18. 18.

Shahar, D. & Ovadyahu, Z. Superconductivity near the mobility edge. Phys. Rev. B 46, 10917 (1992).

19. 19.

Hadfield, R. H. Single-photon detectors for optical quantum information applications. Nature Photonics 3, 696 (2009).

20. 20.

Natarajan, C. M., Tanner, M. G. & Hadfield, R. H. Superconducting nanowire single-photon detectors: physics and applications. Supercond. Sci. Technol. 25, 063001 (2012).

21. 21.

Yamamoto, A., Kodama, K., Shigekawa, N., Matsuoka, T. & Kuzuhara, M. Low-temperature (≥400 °C) growth of InN by metalorganic vapor phase epitaxy using an NH3 decomposition catalyst. Jpn. J. Appl. Phys. 55, 05FD04 (2016).

22. 22.

Kang, T.-T. et al. InN nanoflowers grown by metal organic chemical vapor deposition. Appl. Phys. Lett. 89, 071113 (2006).

23. 23.

Chockalingam, S. P. et al. Superconducting properties and Hall effect of epitaxial NbN thin films. Phys. Rev. B 77, 214503 (2008).

24. 24.

Poole, C. P., Jr., Farach, H. A., Creswick, R. J. & Prozorov, R., Superconductivity, 2nd ed. P149 (Academic Press, 2007).

25. 25.

Bezryadin, A. Superconductivity in Nanowires: Fabrication and Quantum Transport, 2nd ed (Wiley-VCH, Weinheim, 2013).

26. 26.

Tinkham, M. Introduction to superconductivity, 2nd ed. (McGraw-Hill, NewYork, 1996).

27. 27.

Sun, Y. et al. Voltage-current properties of superconducting amorphous tungsten nanostrips. Sci. Rep. 3, 2307, https://doi.org/10.1038/srep02307 (2013).

28. 28.

Huse, D. A., Fisher, M. P. A. & Fisher, D. S. Are superconductors really superconducting? Nature 358, 553–559 (1992).

29. 29.

Dekker, C., Wöltgens, P. J. M., Koch, R. H., Hussey, B. W. & Gupta, A. Absence of a finite-temperature vortex-glass phase transition in two-dimensional YBa2Cu3O7−δ films. Phys. Rev. Lett. 69, 2717 (1992).

30. 30.

Yang, H. et al. I–V characteristics of the vortex state in MgB2 thin films. Phys. Rev. B 76, 134513 (2007).

31. 31.

Resnick, D. J., Garland, J. C., Boyd, J. T., Shoemaker, S. & Newrock, R. S. Kosterlitz-Thouless Transition in Proximity-Coupled Superconducting Arrays. Phys. Rev. Lett. 47, 1542 (1981).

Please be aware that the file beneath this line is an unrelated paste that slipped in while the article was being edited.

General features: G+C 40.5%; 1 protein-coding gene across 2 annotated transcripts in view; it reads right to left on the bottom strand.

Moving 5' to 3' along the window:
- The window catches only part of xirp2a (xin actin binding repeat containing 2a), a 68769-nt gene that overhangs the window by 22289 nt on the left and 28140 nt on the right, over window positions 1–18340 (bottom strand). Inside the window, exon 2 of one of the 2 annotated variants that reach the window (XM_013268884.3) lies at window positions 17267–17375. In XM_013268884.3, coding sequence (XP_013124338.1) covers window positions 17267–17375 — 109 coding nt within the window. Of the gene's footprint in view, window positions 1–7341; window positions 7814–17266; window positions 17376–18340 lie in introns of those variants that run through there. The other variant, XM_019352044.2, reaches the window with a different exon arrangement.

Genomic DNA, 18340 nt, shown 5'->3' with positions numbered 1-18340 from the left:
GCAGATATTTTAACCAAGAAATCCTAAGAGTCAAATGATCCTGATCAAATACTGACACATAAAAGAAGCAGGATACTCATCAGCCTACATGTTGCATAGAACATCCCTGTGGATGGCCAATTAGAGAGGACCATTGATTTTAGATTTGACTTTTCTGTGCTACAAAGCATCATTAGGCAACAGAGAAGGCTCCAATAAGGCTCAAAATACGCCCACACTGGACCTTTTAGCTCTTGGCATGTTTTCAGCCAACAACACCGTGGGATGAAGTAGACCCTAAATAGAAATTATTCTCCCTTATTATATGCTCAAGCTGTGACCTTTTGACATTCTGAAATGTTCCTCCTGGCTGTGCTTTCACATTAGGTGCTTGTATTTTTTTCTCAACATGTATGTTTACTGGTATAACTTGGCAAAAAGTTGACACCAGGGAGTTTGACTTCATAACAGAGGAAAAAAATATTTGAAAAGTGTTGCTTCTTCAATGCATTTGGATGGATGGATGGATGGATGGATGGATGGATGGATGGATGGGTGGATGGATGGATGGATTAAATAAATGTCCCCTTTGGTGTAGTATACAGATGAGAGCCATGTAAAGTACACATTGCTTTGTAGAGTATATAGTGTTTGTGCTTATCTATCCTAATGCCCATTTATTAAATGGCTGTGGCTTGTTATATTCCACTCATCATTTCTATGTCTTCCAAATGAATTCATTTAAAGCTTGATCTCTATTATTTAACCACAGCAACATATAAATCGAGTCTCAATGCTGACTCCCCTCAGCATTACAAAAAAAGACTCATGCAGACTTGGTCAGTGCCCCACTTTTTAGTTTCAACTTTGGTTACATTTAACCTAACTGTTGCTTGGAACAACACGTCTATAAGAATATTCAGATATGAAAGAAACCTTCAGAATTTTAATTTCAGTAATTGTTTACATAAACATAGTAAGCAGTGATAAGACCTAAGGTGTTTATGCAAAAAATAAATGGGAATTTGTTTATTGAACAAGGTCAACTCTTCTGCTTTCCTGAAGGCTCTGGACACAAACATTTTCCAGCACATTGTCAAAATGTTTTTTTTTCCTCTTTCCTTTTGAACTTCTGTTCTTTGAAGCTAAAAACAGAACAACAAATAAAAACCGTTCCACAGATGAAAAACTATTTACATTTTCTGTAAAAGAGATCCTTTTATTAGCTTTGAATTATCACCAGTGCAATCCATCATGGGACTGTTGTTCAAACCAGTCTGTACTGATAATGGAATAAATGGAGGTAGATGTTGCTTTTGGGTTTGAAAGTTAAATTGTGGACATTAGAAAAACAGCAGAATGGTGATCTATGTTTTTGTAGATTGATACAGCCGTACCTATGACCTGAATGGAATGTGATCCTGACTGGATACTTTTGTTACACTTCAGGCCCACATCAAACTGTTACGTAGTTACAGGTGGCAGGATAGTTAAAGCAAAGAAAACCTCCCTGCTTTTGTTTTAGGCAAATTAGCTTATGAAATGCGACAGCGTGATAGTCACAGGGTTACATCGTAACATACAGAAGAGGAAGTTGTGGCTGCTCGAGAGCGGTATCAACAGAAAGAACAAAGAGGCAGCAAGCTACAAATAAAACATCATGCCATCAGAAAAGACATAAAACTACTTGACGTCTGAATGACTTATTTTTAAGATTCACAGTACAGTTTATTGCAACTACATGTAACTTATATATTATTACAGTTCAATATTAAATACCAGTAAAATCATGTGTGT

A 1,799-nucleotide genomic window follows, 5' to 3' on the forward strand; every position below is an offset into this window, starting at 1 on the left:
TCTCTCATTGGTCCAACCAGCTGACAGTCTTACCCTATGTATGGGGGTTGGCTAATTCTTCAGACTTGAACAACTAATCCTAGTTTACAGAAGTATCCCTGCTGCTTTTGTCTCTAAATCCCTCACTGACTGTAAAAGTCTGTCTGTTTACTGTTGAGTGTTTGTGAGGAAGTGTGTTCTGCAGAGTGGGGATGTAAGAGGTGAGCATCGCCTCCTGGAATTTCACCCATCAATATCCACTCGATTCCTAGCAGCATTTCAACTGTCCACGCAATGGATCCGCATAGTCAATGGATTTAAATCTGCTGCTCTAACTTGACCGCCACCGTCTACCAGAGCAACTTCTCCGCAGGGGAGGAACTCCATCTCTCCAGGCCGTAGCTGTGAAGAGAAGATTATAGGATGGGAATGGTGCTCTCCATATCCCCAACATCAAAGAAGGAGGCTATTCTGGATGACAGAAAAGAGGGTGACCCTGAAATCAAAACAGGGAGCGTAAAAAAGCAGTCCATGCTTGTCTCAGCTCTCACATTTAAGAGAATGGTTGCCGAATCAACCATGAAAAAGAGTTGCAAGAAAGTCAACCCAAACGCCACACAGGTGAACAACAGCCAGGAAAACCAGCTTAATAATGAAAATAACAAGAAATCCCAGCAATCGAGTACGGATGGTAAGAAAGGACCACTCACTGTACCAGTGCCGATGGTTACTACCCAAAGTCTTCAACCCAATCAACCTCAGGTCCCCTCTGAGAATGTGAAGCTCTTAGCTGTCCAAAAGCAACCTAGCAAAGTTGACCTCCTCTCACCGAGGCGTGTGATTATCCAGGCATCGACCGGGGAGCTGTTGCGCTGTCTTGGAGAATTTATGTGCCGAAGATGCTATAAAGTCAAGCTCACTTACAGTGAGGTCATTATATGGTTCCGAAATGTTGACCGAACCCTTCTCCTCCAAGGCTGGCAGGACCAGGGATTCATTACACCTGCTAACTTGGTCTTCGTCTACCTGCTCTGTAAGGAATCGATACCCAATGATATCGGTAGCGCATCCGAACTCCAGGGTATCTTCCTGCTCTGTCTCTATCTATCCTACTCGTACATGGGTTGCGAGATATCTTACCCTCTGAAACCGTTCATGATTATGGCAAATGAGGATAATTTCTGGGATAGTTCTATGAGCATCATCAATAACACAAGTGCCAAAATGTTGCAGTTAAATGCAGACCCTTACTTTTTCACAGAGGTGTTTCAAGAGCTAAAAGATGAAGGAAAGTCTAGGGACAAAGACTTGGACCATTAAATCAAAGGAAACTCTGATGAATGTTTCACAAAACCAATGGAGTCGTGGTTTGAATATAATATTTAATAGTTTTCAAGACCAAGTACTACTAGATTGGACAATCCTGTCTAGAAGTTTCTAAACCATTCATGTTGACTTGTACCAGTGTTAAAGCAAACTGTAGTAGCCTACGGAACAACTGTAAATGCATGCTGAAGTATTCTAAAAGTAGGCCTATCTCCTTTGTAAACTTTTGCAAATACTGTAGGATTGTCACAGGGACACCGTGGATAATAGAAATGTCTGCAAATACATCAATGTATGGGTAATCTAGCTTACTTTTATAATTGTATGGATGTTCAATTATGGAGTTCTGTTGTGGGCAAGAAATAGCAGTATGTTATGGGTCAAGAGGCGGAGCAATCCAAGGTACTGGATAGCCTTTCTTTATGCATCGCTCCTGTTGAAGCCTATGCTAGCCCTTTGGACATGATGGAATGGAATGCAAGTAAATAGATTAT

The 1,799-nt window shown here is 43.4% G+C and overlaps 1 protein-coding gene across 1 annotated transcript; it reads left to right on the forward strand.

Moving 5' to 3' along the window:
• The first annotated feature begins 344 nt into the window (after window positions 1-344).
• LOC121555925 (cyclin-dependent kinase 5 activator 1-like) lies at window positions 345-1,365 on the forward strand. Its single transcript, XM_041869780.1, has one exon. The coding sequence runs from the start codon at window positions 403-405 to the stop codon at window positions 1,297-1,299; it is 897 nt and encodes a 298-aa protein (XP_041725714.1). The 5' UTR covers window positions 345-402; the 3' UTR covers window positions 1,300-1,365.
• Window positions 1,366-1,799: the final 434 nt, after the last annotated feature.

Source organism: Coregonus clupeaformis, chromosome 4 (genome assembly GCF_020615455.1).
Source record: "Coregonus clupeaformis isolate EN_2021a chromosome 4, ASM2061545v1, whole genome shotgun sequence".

32. 32.

Eley, S., Gopalakrishnan, S., Goldbart, P. M. & Mason, N. Approaching zero-temperature metallic states in mesoscopic superconductor–normal–superconductor arrays. Nature Phys 8, 59 (2012).

33. 33.

Baumans, X. D. A. et al. Thermal and quantum depletion of superconductivity in narrow junctions created by controlled electromigration. Nat. Commun. 7, 10560, https://doi.org/10.1038/ncomms10560 (2016).

34. 34.

Fisher, M. P. A. Quantum Phase Slips and Superconductivity in Granular Films. Phys. Rev. Lett. 57, 885 (1986).

35. 35.

Fiory, A. T., Hebard, A. F. & Glaberson, W. I. Superconducting phase transitions in indium/indium-oxide thin-film composites. Phys. Rev. B 28, 5075 (1983).

36. 36.

Yan, R. et al. GaN/NbN epitaxial semiconductor/superconductor heterostructures. Nature 555, 183–189 (2018).

Acknowledgements

The work was supported by the National Natural Science Foundation of China (NSFC) 11204334, 61475178, 61574150, 61376015, and 91321311 and the Shanghai Science and Technology Foundation 14JC1406600 and 18JC1420401 (2018–2021). T.K. especially thanks the “Hundred Talent program” of the Chinese Academy of Sciences for the funds given to establish the low-temperature transport lab.

Author information

T.K. initiated and supervised this research. Z.S. performed the measurements. Z.S. and T.K. analyzed the data. T.K. wrote the manuscript. P.C. provided the InN samples for the early stage of this research. A.Y. provided the InN samples used in this research. L.S., Z.H. and J.C. kindly provided support to T.K. for conducting this work. All requests for materials should be addressed to T.K.

Correspondence to JunHao Chu or Ting-Ting Kang.

Ethics declarations

Competing Interests

The authors declare no competing interests.

Publisher’s note: Springer Nature remains neutral with regard to jurisdictional claims in published maps and institutional affiliations.

Rights and permissions

Reprints and Permissions